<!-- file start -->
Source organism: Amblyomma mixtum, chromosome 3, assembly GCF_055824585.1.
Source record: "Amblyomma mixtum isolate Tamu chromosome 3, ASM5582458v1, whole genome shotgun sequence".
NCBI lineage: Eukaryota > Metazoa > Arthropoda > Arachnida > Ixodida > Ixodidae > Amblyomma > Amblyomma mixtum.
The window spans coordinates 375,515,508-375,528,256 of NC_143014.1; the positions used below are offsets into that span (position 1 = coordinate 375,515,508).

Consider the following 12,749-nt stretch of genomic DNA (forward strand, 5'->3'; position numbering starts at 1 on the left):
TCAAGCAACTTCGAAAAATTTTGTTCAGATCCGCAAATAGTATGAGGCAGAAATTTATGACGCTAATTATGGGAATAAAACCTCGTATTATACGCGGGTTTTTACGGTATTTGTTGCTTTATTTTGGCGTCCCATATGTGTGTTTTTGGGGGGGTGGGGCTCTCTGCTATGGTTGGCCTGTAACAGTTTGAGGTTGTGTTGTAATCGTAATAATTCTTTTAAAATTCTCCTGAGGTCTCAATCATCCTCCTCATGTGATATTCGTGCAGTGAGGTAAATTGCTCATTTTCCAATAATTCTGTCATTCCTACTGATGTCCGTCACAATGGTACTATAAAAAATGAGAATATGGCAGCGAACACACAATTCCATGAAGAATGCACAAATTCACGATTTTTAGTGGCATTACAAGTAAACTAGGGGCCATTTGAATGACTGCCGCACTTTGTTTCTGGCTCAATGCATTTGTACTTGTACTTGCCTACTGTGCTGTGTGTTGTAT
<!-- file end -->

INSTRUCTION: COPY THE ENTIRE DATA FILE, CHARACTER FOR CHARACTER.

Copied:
Source organism: Amblyomma mixtum, chromosome 3, assembly GCF_055824585.1.
Source record: "Amblyomma mixtum isolate Tamu chromosome 3, ASM5582458v1, whole genome shotgun sequence".
NCBI lineage: Eukaryota > Metazoa > Arthropoda > Arachnida > Ixodida > Ixodidae > Amblyomma > Amblyomma mixtum.
The window spans coordinates 375,515,508-375,528,256 of NC_143014.1; the positions used below are offsets into that span (position 1 = coordinate 375,515,508).

Consider the following 12,749-nt stretch of genomic DNA (forward strand, 5'->3'; position numbering starts at 1 on the left):
TCAAGCAACTTCGAAAAATTTTGTTCAGATCCGCAAATAGTATGAGGCAGAAATTTATGACGCTAATTATGGGAATAAAACCTCGTATTATACGCGGGTTTTTACGGTATTTGTTGCTTTATTTTGGCGTCCCATATGTGTGTTTTTGGGGGGGTGGGGCTCTCTGCTATGGTTGGCCTGTAACAGTTTGAGGTTGTGTTGTAATCGTAATAATTCTTTTAAAATTCTCCTGAGGTCTCAATCATCCTCCTCATGTGATATTCGTGCAGTGAGGTAAATTGCTCATTTTCCAATAATTCTGTCATTCCTACTGATGTCCGTCACAATGGTACTATAAAAAATGAGAATATGGCAGCGAACACACAATTCCATGAAGAATGCACAAATTCACGATTTTTAGTGGCATTACAAGTAAACTAGGGGCCATTTGAATGACTGCCGCACTTTGTTTCTGGCTCAATGCATTTGTACTTGTACTTGCCTACTGTGCTGTGTGTTGTAT